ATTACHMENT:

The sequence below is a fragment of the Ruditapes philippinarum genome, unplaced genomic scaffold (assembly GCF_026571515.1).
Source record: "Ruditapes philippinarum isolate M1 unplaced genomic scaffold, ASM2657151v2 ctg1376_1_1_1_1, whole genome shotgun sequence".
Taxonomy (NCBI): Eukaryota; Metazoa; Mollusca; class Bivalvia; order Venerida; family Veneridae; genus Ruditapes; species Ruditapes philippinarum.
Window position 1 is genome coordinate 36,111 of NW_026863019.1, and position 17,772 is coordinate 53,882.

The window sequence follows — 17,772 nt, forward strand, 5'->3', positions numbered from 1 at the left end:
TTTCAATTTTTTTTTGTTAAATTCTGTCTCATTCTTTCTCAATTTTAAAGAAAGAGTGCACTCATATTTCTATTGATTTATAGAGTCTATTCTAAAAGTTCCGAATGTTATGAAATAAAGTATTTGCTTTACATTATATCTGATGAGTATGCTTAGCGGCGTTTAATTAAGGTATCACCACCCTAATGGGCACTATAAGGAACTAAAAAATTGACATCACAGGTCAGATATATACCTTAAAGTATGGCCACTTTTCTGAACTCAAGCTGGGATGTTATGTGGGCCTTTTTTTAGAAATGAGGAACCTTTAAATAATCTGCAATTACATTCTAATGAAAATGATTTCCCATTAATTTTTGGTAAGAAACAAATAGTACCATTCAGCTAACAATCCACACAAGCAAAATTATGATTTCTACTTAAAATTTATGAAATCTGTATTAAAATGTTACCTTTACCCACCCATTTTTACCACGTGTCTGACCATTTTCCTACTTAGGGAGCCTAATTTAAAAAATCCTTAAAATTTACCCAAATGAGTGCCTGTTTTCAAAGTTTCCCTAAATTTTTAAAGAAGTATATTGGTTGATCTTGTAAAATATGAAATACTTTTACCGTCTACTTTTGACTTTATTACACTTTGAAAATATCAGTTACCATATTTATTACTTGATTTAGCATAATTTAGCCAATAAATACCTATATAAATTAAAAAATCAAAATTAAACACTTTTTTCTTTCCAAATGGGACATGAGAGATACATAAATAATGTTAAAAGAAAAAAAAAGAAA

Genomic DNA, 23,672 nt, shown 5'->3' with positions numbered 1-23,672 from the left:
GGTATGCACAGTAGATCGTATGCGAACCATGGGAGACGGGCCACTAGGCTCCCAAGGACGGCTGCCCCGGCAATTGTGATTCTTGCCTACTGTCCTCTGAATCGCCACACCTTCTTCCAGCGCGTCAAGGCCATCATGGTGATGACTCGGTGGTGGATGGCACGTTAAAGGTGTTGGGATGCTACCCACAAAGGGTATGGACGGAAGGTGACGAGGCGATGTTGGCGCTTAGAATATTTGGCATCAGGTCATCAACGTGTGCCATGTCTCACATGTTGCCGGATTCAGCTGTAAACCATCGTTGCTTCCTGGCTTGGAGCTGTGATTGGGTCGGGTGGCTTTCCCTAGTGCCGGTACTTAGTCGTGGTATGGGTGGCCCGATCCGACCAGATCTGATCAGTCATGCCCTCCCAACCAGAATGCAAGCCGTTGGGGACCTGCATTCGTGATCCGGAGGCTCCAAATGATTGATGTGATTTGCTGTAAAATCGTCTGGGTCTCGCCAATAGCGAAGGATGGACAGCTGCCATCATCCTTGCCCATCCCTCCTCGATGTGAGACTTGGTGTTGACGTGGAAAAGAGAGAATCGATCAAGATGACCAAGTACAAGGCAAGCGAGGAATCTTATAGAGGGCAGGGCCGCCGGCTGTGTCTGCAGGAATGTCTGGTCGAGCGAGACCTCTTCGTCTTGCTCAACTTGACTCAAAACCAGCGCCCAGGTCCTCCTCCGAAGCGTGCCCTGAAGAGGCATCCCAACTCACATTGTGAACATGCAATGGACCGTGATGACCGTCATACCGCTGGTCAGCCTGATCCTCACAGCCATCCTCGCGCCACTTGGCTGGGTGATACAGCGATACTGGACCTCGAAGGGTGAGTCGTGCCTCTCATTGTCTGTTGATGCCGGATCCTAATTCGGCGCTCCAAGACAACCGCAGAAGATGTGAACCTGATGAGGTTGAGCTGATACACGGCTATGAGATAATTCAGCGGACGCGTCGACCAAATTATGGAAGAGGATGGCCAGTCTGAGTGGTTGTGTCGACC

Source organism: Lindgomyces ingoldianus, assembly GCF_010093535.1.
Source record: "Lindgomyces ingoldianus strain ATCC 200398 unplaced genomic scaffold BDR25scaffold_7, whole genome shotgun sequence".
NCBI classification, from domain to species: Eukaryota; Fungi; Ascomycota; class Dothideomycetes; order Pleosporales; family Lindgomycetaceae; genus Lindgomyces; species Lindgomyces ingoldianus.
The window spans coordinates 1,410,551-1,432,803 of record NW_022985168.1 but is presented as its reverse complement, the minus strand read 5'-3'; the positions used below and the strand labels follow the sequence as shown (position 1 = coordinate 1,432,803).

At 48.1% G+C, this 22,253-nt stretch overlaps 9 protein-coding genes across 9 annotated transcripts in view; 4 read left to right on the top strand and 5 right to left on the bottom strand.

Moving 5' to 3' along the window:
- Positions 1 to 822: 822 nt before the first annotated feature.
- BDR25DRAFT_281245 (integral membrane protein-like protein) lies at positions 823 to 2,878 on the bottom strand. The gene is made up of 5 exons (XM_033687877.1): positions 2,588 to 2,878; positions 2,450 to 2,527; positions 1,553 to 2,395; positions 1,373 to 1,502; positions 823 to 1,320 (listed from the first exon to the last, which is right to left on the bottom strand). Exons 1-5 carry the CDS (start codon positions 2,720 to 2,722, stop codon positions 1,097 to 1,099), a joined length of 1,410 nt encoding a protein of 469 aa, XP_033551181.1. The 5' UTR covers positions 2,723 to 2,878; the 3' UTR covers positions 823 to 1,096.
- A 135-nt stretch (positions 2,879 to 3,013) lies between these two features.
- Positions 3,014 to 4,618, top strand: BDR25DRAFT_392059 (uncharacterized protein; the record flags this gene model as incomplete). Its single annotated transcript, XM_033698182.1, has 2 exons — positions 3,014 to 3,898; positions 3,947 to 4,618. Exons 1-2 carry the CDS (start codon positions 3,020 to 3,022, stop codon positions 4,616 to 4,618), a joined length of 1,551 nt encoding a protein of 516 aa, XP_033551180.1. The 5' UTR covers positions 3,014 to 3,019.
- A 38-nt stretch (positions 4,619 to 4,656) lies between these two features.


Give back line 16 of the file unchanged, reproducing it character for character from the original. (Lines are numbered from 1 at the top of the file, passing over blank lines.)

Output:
- BDR25DRAFT_281245 (integral membrane protein-like protein) lies at positions 823 to 2,878 on the bottom strand. The gene is made up of 5 exons (XM_033687877.1): positions 2,588 to 2,878; positions 2,450 to 2,527; positions 1,553 to 2,395; positions 1,373 to 1,502; positions 823 to 1,320 (listed from the first exon to the last, which is right to left on the bottom strand). Exons 1-5 carry the CDS (start codon positions 2,720 to 2,722, stop codon positions 1,097 to 1,099), a joined length of 1,410 nt encoding a protein of 469 aa, XP_033551181.1. The 5' UTR covers positions 2,723 to 2,878; the 3' UTR covers positions 823 to 1,096.